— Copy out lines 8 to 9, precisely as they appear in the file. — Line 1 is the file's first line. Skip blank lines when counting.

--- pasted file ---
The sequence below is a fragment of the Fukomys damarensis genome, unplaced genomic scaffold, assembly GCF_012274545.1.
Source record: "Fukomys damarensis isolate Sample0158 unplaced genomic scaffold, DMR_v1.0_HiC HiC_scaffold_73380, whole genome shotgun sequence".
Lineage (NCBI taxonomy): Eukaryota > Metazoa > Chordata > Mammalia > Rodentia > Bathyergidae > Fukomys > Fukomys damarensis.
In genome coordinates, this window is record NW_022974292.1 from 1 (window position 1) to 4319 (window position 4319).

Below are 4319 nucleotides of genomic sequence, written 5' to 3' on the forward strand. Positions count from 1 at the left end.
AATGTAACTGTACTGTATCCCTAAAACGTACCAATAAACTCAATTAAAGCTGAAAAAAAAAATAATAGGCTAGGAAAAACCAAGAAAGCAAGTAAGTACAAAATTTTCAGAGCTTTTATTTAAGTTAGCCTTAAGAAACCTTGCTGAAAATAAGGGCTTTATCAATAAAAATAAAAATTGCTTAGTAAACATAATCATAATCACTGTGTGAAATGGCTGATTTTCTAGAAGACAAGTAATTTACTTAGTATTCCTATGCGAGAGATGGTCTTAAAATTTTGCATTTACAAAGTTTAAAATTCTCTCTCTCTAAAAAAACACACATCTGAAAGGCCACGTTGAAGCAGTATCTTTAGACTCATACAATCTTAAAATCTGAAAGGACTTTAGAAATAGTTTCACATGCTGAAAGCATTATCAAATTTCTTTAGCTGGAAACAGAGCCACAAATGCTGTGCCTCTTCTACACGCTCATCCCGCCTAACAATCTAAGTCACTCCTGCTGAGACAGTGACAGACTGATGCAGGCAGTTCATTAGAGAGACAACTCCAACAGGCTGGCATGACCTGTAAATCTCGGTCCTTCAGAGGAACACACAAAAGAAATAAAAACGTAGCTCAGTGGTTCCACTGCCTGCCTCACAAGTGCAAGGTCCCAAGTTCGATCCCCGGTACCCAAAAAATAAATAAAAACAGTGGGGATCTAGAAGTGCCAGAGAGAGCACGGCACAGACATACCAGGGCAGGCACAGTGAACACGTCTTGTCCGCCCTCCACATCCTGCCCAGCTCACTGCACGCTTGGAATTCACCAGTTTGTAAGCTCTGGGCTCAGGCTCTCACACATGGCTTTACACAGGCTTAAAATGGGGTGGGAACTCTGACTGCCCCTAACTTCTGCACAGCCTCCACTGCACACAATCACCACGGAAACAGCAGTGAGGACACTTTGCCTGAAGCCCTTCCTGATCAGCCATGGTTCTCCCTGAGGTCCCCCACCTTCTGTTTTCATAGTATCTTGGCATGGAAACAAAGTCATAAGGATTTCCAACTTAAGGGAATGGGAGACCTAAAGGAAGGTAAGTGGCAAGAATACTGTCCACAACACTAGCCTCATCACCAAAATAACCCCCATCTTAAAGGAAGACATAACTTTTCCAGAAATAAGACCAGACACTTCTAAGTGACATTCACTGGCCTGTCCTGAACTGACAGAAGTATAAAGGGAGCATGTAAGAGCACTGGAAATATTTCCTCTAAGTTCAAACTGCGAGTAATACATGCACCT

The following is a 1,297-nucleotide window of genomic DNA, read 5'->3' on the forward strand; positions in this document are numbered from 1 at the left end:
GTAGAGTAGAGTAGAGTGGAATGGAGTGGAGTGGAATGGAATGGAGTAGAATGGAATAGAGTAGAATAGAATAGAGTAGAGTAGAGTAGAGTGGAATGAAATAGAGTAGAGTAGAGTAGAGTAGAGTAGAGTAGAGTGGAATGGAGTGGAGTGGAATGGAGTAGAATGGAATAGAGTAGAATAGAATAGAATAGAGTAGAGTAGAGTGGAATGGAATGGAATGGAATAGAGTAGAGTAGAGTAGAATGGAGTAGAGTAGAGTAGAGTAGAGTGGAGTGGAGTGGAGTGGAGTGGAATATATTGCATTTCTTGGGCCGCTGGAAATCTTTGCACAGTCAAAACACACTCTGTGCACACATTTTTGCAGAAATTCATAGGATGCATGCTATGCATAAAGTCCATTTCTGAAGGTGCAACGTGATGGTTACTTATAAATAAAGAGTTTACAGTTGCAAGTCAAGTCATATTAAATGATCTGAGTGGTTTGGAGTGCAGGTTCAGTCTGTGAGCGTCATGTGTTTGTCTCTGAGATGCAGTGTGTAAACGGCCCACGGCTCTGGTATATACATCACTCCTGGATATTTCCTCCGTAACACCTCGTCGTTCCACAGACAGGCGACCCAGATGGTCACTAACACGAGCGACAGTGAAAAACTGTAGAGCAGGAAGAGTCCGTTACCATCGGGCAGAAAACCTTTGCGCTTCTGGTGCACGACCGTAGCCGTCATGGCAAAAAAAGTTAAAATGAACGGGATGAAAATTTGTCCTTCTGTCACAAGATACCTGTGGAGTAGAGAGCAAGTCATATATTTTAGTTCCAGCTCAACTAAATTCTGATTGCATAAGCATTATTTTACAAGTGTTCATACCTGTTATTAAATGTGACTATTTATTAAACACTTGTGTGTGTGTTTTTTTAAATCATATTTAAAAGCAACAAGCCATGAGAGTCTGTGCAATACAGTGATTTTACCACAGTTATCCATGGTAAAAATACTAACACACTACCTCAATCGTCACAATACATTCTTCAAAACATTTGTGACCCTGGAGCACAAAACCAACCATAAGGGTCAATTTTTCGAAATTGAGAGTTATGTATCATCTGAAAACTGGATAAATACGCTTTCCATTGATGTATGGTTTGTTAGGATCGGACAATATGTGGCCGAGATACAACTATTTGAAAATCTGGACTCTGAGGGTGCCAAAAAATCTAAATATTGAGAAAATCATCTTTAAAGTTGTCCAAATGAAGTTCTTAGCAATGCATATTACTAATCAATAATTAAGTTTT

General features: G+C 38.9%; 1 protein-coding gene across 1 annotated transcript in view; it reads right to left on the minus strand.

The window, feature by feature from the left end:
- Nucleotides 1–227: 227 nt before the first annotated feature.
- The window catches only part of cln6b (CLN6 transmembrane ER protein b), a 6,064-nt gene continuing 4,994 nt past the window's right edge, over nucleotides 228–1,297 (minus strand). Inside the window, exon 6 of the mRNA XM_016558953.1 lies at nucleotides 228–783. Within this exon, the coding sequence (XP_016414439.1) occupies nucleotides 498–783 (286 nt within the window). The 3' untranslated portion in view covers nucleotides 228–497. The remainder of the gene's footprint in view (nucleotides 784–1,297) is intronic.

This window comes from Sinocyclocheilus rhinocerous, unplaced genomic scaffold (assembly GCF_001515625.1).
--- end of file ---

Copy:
GTAGAGTAGAGTAGAGTGGAATGGAGTGGAGTGGAATGGAATGGAGTAGAATGGAATAGAGTAGAATAGAATAGAGTAGAGTAGAGTAGAGTGGAATGAAATAGAGTAGAGTAGAGTAGAGTAGAGTAGAGTAGAGTGGAATGGAGTGGAGTGGAATGGAGTAGAATGGAATAGAGTAGAATAGAATAGAATAGAGTAGAGTAGAGTGGAATGGAATGGAATGGAATAGAGTAGAGTAGAGTAGAATGGAGTAGAGTAGAGTAGAGTAGAGTGGAGTGGAGTGGAGTGGAGTGGAATATATTGCATTTCTTGGGCCGCTGGAAATCTTTGCACAGTCAAAACACACTCTGTGCACACATTTTTGCAGAAATTCATAGGATGCATGCTATGCATAAAGTCCATTTCTGAAGGTGCAACGTGATGGTTACTTATAAATAAAGAGTTTACAGTTGCAAGTCAAGTCATATTAAATGATCTGAGTGGTTTGGAGTGCAGGTTCAGTCTGTGAGCGTCATGTGTTTGTCTCTGAGATGCAGTGTGTAAACGGCCCACGGCTCTGGTATATACATCACTCCTGGATATTTCCTCCGTAACACCTCGTCGTTCCACAGACAGGCGACCCAGATGGTCACTAACACGAGCGACAGTGAAAAACTGTAGAGCAGGAAGAGTCCGTTACCATCGGGCAGAAAACCTTTGCGCTTCTGGTGCACGACCGTAGCCGTCATGGCAAAAAAAGTTAAAATGAACGGGATGAAAATTTGTCCTTCTGTCACAAGATACCTGTGGAGTAGAGAGCAAGTCATATATTTTAGTTCCAGCTCAACTAAATTCTGATTGCATAAGCATTATTTTACAAGTGTTCATACCTGTTATTAAATGTGACTATTTATTAAACACTTGTGTGTGTGTTTTTTTAAATCATATTTAAAAGCAACAAGCCATGAGAGTCTGTGCAATACAGTGATTTTACCACAGTTATCCATGGTAAAAATACTAACACACTACCTCAATCGTCACAATACATTCTTCAAAACATTTGTGACCCTGGAGCACAAAACCAACCATAAGGGTCAATTTTTCGAAATTGAGAGTTATGTATCATCTGAAAACTGGATAAATACGCTTTCCATTGATGTATGGTTTGTTAGGATCGGACAATATGTGGCCGAGATACAACTATTTGAAAATCTGGACTCTGAGGGTGCCAAAAAATCTAAATATTGAGAAAATCATCTTTAAAGTTGTCCAAATGAAGTTCTTAGCAATGCATATTACTAATCAATAATTAAGTTTT

General features: G+C 38.9%; 1 protein-coding gene across 1 annotated transcript in view; it reads right to left on the minus strand.